He called on Yahoo to rescind anti-takeover defenses and merge with Microsoft, writing "even I am amazed at the length Jerry Yang and the Yahoo board have gone to in order to entrench their positions and keep shareholders from deciding if they wished to sell to Microsoft."
Yahoo fired back with an official press release today, saying Icahn's attack on the company "seriously misrepresents and manipulates the facts" regarding dealings between Microsoft and Yahoo and that it relied on allegations from an error-filled lawsuit.
The company labeled as "patently untrue" key assertions contained in the complaint filed by lawyers for two Detroit pension funds who seek to unwind its anti-takeover defenses in order to force Yahoo to accept a full Microsoft merger deal.
"Notably, you accuse us of turning down a $40 per share offer and 'sabotaging' a $33 per share offer," Yahoo Chairman Roy Bostock said in a reply to Icahn that argues he lacks a credible plan for Yahoo other than selling out to Microsoft.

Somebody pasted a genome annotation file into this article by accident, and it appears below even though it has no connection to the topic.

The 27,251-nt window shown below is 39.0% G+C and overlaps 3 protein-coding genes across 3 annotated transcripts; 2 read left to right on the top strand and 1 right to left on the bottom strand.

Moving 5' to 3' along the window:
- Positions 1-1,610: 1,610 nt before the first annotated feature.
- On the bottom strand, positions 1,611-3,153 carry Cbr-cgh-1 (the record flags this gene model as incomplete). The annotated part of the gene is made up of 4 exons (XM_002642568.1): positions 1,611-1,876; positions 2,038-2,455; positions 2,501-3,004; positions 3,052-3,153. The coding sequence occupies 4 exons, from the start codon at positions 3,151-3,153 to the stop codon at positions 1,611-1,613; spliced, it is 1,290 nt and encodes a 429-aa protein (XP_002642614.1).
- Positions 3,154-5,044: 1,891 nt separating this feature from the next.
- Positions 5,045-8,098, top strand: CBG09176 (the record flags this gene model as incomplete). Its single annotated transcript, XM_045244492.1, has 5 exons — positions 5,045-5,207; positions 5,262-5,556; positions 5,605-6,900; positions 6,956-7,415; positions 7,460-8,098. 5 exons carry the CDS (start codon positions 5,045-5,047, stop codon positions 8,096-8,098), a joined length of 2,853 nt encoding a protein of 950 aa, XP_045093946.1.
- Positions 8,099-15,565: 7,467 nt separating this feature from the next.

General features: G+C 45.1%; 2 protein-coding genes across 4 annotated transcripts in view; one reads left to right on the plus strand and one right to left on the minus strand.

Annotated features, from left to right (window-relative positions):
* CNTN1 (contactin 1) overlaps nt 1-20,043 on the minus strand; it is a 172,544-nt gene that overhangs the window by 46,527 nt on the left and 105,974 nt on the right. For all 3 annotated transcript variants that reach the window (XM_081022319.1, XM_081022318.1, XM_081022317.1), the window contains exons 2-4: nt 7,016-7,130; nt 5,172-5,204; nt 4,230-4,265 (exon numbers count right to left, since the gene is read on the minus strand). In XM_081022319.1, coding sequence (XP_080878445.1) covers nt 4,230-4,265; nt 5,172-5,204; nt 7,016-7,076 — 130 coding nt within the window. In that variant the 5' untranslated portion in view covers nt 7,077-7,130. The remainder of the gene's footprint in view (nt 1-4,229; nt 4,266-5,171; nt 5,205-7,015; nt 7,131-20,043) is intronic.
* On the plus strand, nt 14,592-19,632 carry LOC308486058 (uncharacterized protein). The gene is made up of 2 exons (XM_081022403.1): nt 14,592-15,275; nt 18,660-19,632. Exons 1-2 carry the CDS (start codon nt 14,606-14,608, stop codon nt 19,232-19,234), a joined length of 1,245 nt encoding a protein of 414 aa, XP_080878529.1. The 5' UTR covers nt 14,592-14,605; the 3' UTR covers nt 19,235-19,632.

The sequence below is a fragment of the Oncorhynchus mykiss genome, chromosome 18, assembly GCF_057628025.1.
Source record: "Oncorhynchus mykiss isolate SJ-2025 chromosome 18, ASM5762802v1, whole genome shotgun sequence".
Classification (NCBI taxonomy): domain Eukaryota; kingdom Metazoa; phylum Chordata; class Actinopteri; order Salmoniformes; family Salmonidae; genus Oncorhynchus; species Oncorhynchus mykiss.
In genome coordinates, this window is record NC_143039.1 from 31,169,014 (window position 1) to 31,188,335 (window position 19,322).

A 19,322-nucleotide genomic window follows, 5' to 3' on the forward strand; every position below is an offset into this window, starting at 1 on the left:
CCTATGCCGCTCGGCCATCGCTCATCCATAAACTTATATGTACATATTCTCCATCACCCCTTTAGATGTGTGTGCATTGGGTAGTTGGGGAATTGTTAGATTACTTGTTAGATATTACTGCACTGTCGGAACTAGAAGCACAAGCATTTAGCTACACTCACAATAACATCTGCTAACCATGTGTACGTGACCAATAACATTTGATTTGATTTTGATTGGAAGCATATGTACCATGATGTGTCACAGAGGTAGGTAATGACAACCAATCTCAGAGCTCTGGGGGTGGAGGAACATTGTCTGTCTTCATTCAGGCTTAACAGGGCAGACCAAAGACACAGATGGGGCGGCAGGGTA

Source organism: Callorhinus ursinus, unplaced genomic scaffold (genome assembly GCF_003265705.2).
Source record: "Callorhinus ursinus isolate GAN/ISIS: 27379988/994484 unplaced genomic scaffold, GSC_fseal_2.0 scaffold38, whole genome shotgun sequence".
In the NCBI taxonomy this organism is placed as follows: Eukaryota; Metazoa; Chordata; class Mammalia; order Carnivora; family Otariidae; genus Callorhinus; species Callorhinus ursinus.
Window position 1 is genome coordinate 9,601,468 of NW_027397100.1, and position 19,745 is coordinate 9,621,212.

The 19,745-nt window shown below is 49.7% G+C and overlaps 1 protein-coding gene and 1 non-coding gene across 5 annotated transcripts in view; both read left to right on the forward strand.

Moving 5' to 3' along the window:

Icahn's criticisms stem from arguments made in a legal complaint attacking Yahoo that was unsealed this week and which purports to shed light on Yahoo's long resistance to Microsoft's entreaties. That suit refers to media reports that assert Yahoo rejected a $40-per-share Microsoft merger offer in early 2007 and to a $33-a-share verbal offer Microsoft has said it made early last month that was again rebuffed by Yahoo.
Icahn has proposed an alternate board ahead of Yahoo's annual meeting on August 1. He told business channel CNBC later on Wednesday that "we have good odds" in the Yahoo proxy battle and said an alternate deal in which Microsoft would buy only parts of the company would not serve shareholders.